In the era of the cinematic superhero, we are inundated with a variety of compelling characters who are gifted with unimaginable powers overcoming the most unlikely of odds to save the world. It can all start to feel very repetitive. There is one crew, however, that can never be accused of being lumped in with the rest of them as right from the offset, they laid their marker in the ground, proclaiming that everything would be different and incredibly weird. Welcome back to Doom Patrol Season 4, making its way to HBO Max on a weekly basis starting December 8th.
Developed by Jeremy Carver, Doom Patrol tells the story of a dysfunctional group of metahumans that were the test subjects of a mad scientist on the quest for immortality. A less-than-ideal team, the Doom Patrol faces the most bizarre villains and the oddest obstacles that exist in the DC universe. Season 3 saw the team tested like never before as they attempted to function without the direction of Chief (Timothy Dalton) all while facing the Brotherhood of Evil, the Sisterhood of Dada, and some zombie butts. If you’ve never watched Doom Patrol, then the last reference might strike you as off, but it’s quite literally what it sounds like.
Now in Season 4, the team must face one of their biggest villains yet, Immortus. It is coming for the team’s immortal genetics so that it may rise once more and take revenge upon all who opposed it.
I’ve had the pleasure of watching six episodes from Doom Patrol Season 4 and I’ve been such a big fan of the series for these last few years. The show has always done a great job at giving a storytelling space for othered characters and allowing them agency to play a variety of roles. One of my favorite characters, in particular, is Danny, the non-binary magical sentient street that provides a safe haven for members of the LGBTQIA community, which resulted in some spectacular storylines. In addition to that, the show also pushes some very strange narrative boundaries that fuse together some newer concepts while still honoring the source material, which itself was very out there. Doom Patrol is unabashedly and inherently weird, and it owns every aspect of that.
With that being said, Season 4 is beginning to feel like the show is running out of gas as far as what it conceptually wants to achieve. From seasons one through three, the progression has felt as natural as it could, but the current narrative just lacks that particularly excited nuance of otherworldly and unnatural plot points that it’s known for. There’s a chance that the remaining four episodes tie some of the foundational work together for something quite explosive. But in the landscape of weekly episodes and the constant clashing of streaming shows and movies and their online discourse, I’d say this show would come out as the loser in that particular contest.
Doom Patrol is already an unequivocally strange show and will only appeal to a subset of audiences. Given the potential for buts in seats and eyes on screens is smaller, then it really needs to come out swinging to allow for the quality to speak for itself. but instead, it’s labored. The main storyline takes a significant amount of time to get going, and because of this, the season as a whole never really finds that hook for the audience to drag them along.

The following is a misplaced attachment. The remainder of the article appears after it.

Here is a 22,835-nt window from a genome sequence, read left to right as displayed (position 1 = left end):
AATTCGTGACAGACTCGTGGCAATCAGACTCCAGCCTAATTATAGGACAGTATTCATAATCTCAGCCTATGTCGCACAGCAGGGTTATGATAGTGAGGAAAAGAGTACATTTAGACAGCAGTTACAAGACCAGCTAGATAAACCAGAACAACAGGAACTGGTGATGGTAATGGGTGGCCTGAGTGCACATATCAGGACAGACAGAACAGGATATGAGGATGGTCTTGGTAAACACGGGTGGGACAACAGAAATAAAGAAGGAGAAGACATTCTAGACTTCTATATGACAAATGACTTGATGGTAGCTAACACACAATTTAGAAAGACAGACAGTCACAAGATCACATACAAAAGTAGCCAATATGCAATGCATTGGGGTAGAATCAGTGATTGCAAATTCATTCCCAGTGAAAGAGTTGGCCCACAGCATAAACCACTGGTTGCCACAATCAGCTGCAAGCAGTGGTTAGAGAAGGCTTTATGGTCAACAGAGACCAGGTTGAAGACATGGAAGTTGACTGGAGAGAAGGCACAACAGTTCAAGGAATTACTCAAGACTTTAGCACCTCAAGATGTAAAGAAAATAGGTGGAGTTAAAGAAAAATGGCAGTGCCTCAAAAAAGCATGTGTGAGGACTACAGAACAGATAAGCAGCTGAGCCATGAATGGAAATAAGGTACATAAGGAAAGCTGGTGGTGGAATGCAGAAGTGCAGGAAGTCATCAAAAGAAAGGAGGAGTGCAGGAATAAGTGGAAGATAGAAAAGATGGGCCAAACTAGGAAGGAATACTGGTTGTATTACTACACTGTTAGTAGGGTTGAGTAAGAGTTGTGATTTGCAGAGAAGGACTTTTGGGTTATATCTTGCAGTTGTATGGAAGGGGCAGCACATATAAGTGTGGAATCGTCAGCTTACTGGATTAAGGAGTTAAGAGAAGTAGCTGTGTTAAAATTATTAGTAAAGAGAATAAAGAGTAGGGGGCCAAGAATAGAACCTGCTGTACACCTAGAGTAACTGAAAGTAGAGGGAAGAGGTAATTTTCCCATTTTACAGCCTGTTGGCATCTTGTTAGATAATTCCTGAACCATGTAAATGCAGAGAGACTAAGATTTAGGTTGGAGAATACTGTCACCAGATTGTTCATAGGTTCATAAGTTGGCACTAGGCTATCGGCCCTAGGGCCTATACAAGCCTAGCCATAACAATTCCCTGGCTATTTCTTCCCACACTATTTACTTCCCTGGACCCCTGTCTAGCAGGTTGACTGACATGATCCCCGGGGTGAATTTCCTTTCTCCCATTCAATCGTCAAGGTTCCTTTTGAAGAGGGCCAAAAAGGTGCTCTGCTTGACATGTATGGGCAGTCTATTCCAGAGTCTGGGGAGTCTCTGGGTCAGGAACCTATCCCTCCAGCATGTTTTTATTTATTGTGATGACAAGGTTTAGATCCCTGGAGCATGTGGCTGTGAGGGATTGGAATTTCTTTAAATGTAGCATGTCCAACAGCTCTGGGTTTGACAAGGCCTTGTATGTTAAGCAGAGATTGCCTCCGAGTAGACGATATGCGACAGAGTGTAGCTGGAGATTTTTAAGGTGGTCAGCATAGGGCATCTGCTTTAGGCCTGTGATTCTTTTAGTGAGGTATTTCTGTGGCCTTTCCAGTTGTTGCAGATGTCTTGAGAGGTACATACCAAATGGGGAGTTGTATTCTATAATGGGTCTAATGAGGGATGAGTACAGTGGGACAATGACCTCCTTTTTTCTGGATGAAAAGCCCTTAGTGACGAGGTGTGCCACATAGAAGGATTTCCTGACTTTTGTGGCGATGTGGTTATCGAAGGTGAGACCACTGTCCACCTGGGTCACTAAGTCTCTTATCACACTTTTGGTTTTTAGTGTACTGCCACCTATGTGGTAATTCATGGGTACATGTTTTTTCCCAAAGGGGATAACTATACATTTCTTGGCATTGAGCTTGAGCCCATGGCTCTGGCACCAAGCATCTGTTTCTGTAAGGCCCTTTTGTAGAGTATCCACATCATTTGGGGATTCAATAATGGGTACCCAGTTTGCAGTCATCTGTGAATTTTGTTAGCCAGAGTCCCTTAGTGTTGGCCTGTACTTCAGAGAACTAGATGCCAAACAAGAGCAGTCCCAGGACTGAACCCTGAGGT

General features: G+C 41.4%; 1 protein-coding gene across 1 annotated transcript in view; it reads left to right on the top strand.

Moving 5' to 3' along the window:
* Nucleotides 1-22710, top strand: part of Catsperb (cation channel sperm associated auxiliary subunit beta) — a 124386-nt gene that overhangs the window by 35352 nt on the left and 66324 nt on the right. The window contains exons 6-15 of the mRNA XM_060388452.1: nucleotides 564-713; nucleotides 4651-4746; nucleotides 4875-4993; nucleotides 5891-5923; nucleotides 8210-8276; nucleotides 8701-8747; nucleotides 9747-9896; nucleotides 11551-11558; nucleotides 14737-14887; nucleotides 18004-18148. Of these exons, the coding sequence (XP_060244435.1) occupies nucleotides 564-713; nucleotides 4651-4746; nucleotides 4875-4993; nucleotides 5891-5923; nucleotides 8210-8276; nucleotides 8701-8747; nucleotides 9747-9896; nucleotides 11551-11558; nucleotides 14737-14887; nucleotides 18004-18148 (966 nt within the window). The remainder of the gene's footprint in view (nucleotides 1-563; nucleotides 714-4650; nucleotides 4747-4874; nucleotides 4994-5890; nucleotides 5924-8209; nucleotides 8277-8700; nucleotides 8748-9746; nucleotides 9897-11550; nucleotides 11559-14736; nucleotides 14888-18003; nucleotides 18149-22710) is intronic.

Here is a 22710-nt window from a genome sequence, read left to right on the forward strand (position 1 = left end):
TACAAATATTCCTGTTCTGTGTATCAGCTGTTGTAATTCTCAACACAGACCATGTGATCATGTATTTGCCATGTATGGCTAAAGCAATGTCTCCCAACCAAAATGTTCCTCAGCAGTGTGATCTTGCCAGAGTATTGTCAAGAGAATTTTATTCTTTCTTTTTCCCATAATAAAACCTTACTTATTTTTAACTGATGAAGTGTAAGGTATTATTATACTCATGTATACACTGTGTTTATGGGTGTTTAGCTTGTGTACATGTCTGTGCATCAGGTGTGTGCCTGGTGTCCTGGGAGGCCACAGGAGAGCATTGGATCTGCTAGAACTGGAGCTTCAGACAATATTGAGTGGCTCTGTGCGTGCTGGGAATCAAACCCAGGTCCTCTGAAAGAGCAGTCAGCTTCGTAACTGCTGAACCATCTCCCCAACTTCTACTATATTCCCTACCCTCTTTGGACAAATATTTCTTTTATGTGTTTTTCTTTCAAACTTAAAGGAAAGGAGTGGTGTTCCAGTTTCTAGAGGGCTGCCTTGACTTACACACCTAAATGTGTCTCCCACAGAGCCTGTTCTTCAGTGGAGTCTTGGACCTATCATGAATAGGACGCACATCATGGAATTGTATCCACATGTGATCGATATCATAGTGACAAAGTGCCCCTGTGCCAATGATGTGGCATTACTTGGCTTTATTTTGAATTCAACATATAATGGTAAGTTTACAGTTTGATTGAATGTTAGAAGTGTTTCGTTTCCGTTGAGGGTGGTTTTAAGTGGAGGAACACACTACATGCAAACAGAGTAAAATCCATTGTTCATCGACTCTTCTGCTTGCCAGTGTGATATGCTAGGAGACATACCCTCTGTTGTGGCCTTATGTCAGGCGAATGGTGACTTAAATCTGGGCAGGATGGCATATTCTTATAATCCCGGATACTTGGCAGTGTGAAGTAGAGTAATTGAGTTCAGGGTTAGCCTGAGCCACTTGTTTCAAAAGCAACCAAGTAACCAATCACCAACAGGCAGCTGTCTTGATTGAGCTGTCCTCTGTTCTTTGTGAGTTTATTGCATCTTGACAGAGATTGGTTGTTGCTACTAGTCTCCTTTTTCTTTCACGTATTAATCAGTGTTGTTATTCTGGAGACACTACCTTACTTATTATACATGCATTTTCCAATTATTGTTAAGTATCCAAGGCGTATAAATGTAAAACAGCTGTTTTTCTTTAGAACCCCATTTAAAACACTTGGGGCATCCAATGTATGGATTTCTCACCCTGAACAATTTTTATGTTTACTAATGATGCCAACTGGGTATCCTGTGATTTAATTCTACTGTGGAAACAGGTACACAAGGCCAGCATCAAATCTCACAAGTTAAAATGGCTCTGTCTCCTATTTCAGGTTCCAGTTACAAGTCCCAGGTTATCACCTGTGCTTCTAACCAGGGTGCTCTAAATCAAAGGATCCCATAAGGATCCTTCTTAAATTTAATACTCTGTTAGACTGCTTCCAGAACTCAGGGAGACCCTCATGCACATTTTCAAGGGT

I still enjoyed what I saw, and I’ll forever have a soft spot for the show and these actors, but everything has an expiration date and it’s starting to feel like this franchise may be quickly approaching theirs. The larger problem here is that Doom Patrol has spent a significant amount of time retrospectively examining its main protagonists and allowing for some stunning dialogue to be born from those conversations. I will honestly champion the prior seasons for doing some great work. But when the bar is set so high for three seasons, trying to maintain that same depth, pace, and wow factor is difficult. For example, there are only so many times you can have these characters be forced to face their traumas and come out on the other side.
One element that does feel uniquely different from the past iterations is by challenging the team’s unquestioned lifespan. Looking back to their initial inception into the Doom Patrol organization, most of the members came from decades long past, and while the main narrative is supposed to run parallel to our current timeline, not one of the members has aged as they should. So witnessing Jane, Rita, Cliff, and Larry process and exam that news adds a fascinating element of motive. Rather than simply existing as they have done for so long, now without their longevity, what do they each want as the clock has begun ticking once more?
Doom Patrol Season 4 doesn’t have that same wow factor impact as it once did, as the season is somewhat strained and heavy. For long-time fans of the show, there are still those same elements existing for you to enjoy, but it doesn’t hit those same highs. The weekly episodic release will ultimately hurt this series significantly, and I fear that the creators may have run out of steam. Based on this performance, I’d be surprised if this misfit superhero crew makes it to a 5th season.
Doom Patrol Season 4 is a weekly series with the first two episodes coming exclusively to HBO Max Thursday, December 8th.
Doom Patrol Season 4
- Rating - 6.5/106.5/10
Doom Patrol Season 4 doesn’t have that same wow factor impact as it once did, as the season is somewhat strained and heavy. For long-time fans of the show, there are still those same elements existing for you to enjoy, but it doesn’t hit those same highs. The weekly episodic release will ultimately hurt this series in a big way, and I fear that the creators may have run out of steam. Based on this performance, I’d be surprised if this misfit superhero crew makes it to a 5th season.